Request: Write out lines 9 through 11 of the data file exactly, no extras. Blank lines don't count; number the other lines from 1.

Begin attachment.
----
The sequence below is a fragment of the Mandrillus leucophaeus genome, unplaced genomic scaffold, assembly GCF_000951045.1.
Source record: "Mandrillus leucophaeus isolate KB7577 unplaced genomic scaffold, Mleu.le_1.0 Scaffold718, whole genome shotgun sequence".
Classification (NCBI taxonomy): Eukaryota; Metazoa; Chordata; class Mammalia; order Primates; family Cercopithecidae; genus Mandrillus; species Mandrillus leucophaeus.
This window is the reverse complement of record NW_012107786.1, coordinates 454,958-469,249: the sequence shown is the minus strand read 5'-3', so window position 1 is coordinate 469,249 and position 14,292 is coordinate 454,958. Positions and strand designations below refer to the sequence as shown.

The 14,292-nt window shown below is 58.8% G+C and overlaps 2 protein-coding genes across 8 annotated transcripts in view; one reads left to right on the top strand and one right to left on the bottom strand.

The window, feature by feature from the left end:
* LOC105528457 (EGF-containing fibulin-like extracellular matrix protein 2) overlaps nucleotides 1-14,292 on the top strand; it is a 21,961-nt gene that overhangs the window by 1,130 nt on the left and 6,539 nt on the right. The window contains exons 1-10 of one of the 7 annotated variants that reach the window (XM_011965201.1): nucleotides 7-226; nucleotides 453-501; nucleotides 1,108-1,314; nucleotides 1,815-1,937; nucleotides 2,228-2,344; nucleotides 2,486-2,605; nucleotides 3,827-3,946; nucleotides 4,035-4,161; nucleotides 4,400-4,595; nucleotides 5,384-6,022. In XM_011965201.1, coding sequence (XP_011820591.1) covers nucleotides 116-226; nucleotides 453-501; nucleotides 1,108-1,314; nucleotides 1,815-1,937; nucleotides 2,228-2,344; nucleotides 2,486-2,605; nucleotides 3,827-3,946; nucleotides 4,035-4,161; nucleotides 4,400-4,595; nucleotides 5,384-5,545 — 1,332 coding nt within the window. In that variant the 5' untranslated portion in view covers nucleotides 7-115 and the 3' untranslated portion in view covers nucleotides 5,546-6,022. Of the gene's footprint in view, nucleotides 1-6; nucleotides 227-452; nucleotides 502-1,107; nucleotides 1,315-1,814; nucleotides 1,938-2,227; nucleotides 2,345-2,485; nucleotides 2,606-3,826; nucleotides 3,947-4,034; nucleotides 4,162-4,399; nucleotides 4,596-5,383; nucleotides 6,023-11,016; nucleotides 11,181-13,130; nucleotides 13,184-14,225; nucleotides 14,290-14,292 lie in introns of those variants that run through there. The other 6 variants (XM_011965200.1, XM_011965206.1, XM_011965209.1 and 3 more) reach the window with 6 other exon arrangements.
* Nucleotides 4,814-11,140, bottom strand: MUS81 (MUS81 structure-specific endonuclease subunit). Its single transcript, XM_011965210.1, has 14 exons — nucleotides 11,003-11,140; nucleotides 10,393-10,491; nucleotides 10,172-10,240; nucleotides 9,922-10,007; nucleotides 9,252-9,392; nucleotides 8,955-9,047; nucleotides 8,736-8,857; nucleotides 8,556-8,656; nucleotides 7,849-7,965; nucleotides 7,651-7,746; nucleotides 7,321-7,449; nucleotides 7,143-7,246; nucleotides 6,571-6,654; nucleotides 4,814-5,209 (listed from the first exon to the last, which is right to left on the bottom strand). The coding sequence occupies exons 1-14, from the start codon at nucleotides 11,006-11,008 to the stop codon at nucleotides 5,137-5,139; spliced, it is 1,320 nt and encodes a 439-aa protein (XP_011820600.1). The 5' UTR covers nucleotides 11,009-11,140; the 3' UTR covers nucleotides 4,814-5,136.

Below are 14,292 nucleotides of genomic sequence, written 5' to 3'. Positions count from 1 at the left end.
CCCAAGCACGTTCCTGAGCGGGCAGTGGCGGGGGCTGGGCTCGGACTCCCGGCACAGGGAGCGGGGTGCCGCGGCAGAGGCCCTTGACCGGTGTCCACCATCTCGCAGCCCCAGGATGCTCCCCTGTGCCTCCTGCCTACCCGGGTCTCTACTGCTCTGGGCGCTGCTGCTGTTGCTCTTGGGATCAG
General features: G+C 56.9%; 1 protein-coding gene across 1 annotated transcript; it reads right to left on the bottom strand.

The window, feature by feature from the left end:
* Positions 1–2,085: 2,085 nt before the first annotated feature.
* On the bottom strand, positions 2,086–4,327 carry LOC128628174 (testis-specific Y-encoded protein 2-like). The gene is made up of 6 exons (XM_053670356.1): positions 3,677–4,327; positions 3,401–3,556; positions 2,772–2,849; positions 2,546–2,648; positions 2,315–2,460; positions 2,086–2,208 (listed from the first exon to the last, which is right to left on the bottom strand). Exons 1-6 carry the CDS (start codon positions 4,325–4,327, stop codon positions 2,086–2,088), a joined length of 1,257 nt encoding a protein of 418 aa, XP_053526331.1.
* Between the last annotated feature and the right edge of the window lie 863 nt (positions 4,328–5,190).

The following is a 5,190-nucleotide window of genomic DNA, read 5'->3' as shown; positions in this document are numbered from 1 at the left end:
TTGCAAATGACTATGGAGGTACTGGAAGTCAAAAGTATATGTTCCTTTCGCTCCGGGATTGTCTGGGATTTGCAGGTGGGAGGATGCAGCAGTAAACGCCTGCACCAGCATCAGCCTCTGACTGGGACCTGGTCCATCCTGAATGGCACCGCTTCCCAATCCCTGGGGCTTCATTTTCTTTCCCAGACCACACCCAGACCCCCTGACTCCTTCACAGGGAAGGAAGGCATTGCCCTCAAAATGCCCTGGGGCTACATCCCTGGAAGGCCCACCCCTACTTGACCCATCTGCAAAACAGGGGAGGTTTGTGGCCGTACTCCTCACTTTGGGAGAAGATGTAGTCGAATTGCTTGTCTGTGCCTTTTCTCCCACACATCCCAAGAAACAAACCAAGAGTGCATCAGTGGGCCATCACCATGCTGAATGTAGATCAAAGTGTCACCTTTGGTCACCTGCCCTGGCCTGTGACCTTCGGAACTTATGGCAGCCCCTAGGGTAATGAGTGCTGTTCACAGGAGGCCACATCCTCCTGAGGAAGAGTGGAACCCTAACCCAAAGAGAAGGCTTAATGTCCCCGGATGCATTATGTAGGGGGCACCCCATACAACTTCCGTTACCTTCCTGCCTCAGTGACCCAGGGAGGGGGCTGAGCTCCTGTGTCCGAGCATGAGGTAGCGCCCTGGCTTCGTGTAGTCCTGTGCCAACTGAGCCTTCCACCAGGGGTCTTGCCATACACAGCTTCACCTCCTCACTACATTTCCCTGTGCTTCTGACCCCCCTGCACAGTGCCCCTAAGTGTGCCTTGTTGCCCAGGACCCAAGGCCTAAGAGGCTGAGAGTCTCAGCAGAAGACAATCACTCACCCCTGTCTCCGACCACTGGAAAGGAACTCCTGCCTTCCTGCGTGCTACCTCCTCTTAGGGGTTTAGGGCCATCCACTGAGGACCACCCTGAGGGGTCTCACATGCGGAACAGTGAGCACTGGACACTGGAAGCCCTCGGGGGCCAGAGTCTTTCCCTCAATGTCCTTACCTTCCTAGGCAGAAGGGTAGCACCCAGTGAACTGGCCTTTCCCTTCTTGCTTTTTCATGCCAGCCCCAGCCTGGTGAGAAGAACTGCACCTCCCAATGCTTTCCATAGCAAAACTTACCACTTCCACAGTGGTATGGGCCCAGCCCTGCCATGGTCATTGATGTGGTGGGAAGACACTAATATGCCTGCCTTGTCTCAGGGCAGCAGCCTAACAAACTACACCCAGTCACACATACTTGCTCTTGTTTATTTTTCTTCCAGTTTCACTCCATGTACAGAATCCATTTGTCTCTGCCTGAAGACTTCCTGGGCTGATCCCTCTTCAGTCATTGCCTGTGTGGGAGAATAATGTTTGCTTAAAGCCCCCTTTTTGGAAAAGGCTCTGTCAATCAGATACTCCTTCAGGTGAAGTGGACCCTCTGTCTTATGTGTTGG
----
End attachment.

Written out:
Below are 14,292 nucleotides of genomic sequence, written 5' to 3'. Positions count from 1 at the left end.
CCCAAGCACGTTCCTGAGCGGGCAGTGGCGGGGGCTGGGCTCGGACTCCCGGCACAGGGAGCGGGGTGCCGCGGCAGAGGCCCTTGACCGGTGTCCACCATCTCGCAGCCCCAGGATGCTCCCCTGTGCCTCCTGCCTACCCGGGTCTCTACTGCTCTGGGCGCTGCTGCTGTTGCTCTTGGGATCAG
General features: G+C 56.9%; 1 protein-coding gene across 1 annotated transcript; it reads right to left on the bottom strand.